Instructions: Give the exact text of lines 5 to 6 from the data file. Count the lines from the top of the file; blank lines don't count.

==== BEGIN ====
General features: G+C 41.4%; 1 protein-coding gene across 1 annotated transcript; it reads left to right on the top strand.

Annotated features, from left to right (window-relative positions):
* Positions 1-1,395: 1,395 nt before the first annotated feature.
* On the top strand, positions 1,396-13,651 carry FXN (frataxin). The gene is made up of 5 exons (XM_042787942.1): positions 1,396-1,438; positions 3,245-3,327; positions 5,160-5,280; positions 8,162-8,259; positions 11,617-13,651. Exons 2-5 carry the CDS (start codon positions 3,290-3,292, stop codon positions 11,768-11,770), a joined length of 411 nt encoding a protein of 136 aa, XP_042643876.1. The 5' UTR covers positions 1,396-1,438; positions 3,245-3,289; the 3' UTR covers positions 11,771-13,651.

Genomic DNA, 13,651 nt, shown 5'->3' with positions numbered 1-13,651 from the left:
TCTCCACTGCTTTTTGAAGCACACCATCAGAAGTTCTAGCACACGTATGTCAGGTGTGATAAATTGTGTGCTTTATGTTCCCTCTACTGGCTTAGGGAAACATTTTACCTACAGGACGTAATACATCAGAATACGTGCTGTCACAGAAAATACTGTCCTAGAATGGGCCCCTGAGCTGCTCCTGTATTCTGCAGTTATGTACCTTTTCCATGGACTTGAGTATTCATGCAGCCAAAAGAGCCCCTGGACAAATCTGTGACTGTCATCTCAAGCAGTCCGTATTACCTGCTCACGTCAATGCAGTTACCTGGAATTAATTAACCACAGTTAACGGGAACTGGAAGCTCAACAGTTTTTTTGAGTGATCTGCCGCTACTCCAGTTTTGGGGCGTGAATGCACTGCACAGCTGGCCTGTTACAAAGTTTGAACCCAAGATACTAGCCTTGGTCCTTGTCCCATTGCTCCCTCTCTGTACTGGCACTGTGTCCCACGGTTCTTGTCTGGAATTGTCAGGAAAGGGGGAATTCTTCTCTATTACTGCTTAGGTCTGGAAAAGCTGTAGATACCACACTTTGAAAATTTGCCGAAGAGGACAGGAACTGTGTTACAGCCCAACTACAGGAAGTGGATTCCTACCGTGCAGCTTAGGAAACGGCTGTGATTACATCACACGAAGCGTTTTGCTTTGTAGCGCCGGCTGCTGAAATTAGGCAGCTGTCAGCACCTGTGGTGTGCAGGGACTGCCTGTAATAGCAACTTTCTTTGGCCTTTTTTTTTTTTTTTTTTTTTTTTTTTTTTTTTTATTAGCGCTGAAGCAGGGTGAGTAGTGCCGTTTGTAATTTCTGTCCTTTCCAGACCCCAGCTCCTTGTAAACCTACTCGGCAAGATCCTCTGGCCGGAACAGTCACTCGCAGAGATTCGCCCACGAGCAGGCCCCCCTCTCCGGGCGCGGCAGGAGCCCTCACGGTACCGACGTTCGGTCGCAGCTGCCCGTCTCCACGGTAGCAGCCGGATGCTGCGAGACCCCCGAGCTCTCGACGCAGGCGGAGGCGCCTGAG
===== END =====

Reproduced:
Genomic DNA, 13,651 nt, shown 5'->3' with positions numbered 1-13,651 from the left:
TCTCCACTGCTTTTTGAAGCACACCATCAGAAGTTCTAGCACACGTATGTCAGGTGTGATAAATTGTGTGCTTTATGTTCCCTCTACTGGCTTAGGGAAACATTTTACCTACAGGACGTAATACATCAGAATACGTGCTGTCACAGAAAATACTGTCCTAGAATGGGCCCCTGAGCTGCTCCTGTATTCTGCAGTTATGTACCTTTTCCATGGACTTGAGTATTCATGCAGCCAAAAGAGCCCCTGGACAAATCTGTGACTGTCATCTCAAGCAGTCCGTATTACCTGCTCACGTCAATGCAGTTACCTGGAATTAATTAACCACAGTTAACGGGAACTGGAAGCTCAACAGTTTTTTTGAGTGATCTGCCGCTACTCCAGTTTTGGGGCGTGAATGCACTGCACAGCTGGCCTGTTACAAAGTTTGAACCCAAGATACTAGCCTTGGTCCTTGTCCCATTGCTCCCTCTCTGTACTGGCACTGTGTCCCACGGTTCTTGTCTGGAATTGTCAGGAAAGGGGGAATTCTTCTCTATTACTGCTTAGGTCTGGAAAAGCTGTAGATACCACACTTTGAAAATTTGCCGAAGAGGACAGGAACTGTGTTACAGCCCAACTACAGGAAGTGGATTCCTACCGTGCAGCTTAGGAAACGGCTGTGATTACATCACACGAAGCGTTTTGCTTTGTAGCGCCGGCTGCTGAAATTAGGCAGCTGTCAGCACCTGTGGTGTGCAGGGACTGCCTGTAATAGCAACTTTCTTTGGCCTTTTTTTTTTTTTTTTTTTTTTTTTTTTTTTTTTATTAGCGCTGAAGCAGGGTGAGTAGTGCCGTTTGTAATTTCTGTCCTTTCCAGACCCCAGCTCCTTGTAAACCTACTCGGCAAGATCCTCTGGCCGGAACAGTCACTCGCAGAGATTCGCCCACGAGCAGGCCCCCCTCTCCGGGCGCGGCAGGAGCCCTCACGGTACCGACGTTCGGTCGCAGCTGCCCGTCTCCACGGTAGCAGCCGGATGCTGCGAGACCCCCGAGCTCTCGACGCAGGCGGAGGCGCCTGAG